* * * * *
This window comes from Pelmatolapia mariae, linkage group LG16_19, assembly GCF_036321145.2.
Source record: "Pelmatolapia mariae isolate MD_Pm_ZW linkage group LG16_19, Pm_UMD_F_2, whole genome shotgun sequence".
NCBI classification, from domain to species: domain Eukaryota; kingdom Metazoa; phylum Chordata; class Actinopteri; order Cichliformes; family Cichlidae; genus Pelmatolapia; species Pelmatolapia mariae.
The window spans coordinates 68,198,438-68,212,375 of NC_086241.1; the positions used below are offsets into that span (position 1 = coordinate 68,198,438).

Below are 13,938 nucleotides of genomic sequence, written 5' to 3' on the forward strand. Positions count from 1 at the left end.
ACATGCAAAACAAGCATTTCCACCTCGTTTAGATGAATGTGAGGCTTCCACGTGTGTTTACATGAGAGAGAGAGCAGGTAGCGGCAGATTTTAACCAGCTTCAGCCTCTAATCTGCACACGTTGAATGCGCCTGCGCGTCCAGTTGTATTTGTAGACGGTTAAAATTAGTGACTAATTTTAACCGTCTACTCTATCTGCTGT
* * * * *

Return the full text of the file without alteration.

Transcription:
This window comes from Pelmatolapia mariae, linkage group LG16_19, assembly GCF_036321145.2.
Source record: "Pelmatolapia mariae isolate MD_Pm_ZW linkage group LG16_19, Pm_UMD_F_2, whole genome shotgun sequence".
NCBI classification, from domain to species: domain Eukaryota; kingdom Metazoa; phylum Chordata; class Actinopteri; order Cichliformes; family Cichlidae; genus Pelmatolapia; species Pelmatolapia mariae.
The window spans coordinates 68,198,438-68,212,375 of NC_086241.1; the positions used below are offsets into that span (position 1 = coordinate 68,198,438).

Below are 13,938 nucleotides of genomic sequence, written 5' to 3' on the forward strand. Positions count from 1 at the left end.
ACATGCAAAACAAGCATTTCCACCTCGTTTAGATGAATGTGAGGCTTCCACGTGTGTTTACATGAGAGAGAGAGCAGGTAGCGGCAGATTTTAACCAGCTTCAGCCTCTAATCTGCACACGTTGAATGCGCCTGCGCGTCCAGTTGTATTTGTAGACGGTTAAAATTAGTGACTAATTTTAACCGTCTACTCTATCTGCTGT